DALLAS — Fired Dallas police Officer Amber Guyger appeared in court Monday for a hearing before her trial in the death of 26-year-old Botham Jean next month.

Guyger, 31, was charged with murder in November, several weeks after she fatally shot Jean in his apartment, just south of downtown Dallas.

The four-year police veteran was off-duty but still in uniform Sept. 6 when, she told authorities, she confused his apartment for hers and mistook him for a burglar.

Monday’s hearing, which was routine, was before state District Judge Tammy Kemp, who will preside over the trial slated to begin Sept. 23.

Kemp allowed prosecutors to admit several items into evidence, including the firearm Guyger used in the shooting, bullet casings, photographs and an unspecified “projectile” that was recovered through Jean’s autopsy.

Prosecutors and Guyger’s defense attorneys stated they did not plan to make references to Guyger’s employment status during the trial. She was fired from the department Sept. 24, about two and a half weeks after the shooting.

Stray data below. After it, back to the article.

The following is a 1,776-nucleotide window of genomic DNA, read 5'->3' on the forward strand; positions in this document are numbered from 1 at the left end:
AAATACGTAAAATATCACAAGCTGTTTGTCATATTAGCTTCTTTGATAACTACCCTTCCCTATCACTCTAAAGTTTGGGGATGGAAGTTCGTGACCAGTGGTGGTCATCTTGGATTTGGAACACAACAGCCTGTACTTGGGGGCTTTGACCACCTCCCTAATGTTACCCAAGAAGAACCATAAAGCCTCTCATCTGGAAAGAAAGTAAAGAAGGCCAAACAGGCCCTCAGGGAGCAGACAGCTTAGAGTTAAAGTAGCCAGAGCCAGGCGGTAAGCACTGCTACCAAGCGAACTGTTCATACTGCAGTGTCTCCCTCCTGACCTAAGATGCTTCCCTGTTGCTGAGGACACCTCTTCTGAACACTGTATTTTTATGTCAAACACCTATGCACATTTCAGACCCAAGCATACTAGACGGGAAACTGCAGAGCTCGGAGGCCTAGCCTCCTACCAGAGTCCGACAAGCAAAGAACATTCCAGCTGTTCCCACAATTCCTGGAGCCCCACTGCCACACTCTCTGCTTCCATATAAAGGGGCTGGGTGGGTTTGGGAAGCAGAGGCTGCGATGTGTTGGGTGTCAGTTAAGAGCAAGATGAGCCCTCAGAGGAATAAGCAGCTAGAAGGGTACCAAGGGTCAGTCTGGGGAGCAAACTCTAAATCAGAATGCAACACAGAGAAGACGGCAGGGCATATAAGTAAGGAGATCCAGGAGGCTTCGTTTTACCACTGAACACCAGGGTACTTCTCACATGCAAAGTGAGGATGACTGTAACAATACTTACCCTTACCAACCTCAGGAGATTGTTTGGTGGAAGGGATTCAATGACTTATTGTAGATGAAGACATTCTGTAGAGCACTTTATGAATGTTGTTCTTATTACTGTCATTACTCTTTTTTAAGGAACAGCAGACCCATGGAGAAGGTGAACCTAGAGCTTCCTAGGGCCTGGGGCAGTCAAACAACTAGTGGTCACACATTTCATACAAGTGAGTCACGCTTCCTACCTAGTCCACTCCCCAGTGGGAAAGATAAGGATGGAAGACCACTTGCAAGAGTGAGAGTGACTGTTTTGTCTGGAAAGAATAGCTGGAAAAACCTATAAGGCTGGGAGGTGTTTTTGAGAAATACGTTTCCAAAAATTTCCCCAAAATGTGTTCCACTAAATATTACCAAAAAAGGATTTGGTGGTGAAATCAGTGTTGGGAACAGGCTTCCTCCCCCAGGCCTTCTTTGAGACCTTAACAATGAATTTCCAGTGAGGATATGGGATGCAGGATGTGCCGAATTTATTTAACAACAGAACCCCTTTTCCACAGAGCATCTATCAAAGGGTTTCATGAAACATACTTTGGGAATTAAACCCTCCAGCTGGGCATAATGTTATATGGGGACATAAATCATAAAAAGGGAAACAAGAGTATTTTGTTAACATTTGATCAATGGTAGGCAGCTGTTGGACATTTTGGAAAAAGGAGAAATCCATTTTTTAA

Kemp said she hoped jury selection — which is set to begin Sept. 6 — will conclude Sept. 13. She said she planned to have four alternate jurors “because we have a good wait until the start of trial, and things happen.”

The judge said she had not decided whether to sequester the jury during the trial.

Also pending is a defense motion to move the trial out of Dallas County. Guyger’s attorneys say publicity surrounding Jean’s death will make it impossible for her to receive a fair trial.

Her attorneys wrote in a motion to change the trial’s venue that the “media hysteria” surrounding the case has been prejudicial, asking that court proceedings be moved to another county: Collin, Ellis, Fannin, Grayson, Kaufman or Rockwall.

Dallas County prosecutors objected, arguing that Guyger could receive a fair trial in Dallas County.

Kemp did not take up the change-of-venue motion at Monday’s hearing, which began around 10:40 a.m.

The judge said in a court order that she wouldn’t make a decision until after the lawyers question prospective jurors.

An analysis by The Dallas Morning News found that Guyger would likely to face a jury that is whiter and more conservative if her trial is moved to one of the nearby counties her lawyers suggested. Guyger is white and Jean, an accountant from St. Lucia, was black.

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